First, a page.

Drug Treatment at Recovery Virginia
A cognitive-behavioral program
Every alcoholic and drug user knows that quitting comes down to CHOICE. If a "relapse" is accepted as the choice to pick up again, then “Relapse is part of recovery" comes down to just another excuse to continue to use.
We all know our costs of using alcohol and drugs, the cost to health and life expectancy; the costs in family life, job performance, even to holding a job. And then there is the Law...
There is an alternative and it's called taking responsibility: responsibility for my life, for those I love. It's called taking responsibility over the misery I alone create, make worse by using. Responsibility over using my misery as excuse to make myself, and those I care about, even more miserable.
At Recovery Virginia treatment involves three steps:
Step 1 is the easiest and not even a “treatment” issue. It is the personal choice, your expressed choice, to quit, to never use again! Without commitment recovery will not take hold. This is because, as the old saw has it, “One is too many and a thousand not enough!” Quitting is, as I said, the easy part of the treatment process. Monitoring and controlling the impulse to violate that commitment (“one can’t hurt;" "I can control it!”) is the real treatment project.
Step 2 begins when, after maintaining sobriety for some time you begin to feel some confidence living drug-free. Treatment now enters what some programs call “relapse prevention.” At Recovery Virginia this is the time that you begin the difficult process of deciding whether a drug-free life is really “worth the effort.” Because to live without drugs takes more than just putting them aside. It requires a change of life-style: of filling the habit-gap surrounding intoxicant use. It requires creating new entertainments, new ways to deal with the daily routines involved in feeding the habit. It means putting aside your old “drug buddies.” Because after years of getting high, the discipline of sobriety needs all the help you can give it!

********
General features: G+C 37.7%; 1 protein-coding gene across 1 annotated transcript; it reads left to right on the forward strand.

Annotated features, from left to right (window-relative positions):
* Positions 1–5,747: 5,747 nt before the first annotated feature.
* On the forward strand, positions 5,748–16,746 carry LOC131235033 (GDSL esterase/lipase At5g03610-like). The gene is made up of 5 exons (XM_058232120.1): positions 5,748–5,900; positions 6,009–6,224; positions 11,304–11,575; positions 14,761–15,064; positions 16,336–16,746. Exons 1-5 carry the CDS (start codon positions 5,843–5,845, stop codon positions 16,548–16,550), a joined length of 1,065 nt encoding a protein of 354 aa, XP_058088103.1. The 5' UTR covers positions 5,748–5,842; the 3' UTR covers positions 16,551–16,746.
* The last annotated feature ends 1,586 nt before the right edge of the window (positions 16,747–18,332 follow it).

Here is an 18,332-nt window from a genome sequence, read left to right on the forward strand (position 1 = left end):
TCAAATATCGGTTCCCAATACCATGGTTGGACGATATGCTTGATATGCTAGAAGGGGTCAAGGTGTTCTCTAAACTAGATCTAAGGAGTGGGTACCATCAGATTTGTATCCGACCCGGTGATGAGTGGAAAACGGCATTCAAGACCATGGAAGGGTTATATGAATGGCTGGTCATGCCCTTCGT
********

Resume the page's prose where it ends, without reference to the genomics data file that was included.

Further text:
As drugs were once, so sobriety must now become the organizing force of your life. During this treatment stage it is your program’s task to help you anticipate and confront any sign of commitment slippage.
In Step 3 treatment shifts from the daily crisis of drug abstinence to the relative calm of your sobriety-supporting issues that in the end determine whether or not your desired sobriety-based life takes hold. Relationships, improvement in employment and education are some of the issues addressed and monitored. By the time you complete Stage 3 you will have demonstrated to yourself that you really can take charge of your life, that you really can live drug-free!
In today's economy, with job security seemingly a receding memory and replacement employment more difficult than ever to find anxiety and depression, stress in relationship and marriage is increasing and all too common. It is also unnecessary. Too many people resort to alcohol and other drugs as escape, an "escape" that too often spirals out of control turning a "bad" situation into a "disaster."
David Turner, LCSW, has nearly 40 years experience assisting people overcome depression and anxiety, repair relationships seemingly in free-fall. And more than 20 years assisting people to save themselves from the despair of a life lost to alcohol and other drugs.
RecoVa's Substance Abuse Library is a growing source of information about alcohol and other commonly abused drugs.
Substance Abuse Handouts: David Turner, LCSW, received The 2003 Governors's Award for Anti-Drug Efforts in Treatment. These Handouts were the basis for that Award.
Quitting is as easy, or difficult, as making the choice...
and meaning it!
David Turner is a Licensed Clinical Social Worker and Diplomate in Clinical Forensic Counseling. Governor Wilder recognized his success working with people trapped in a self-destructive life of alcohol and drug abuse with The 2003 Governor's Award for anti-Drug Efforts in Treatment.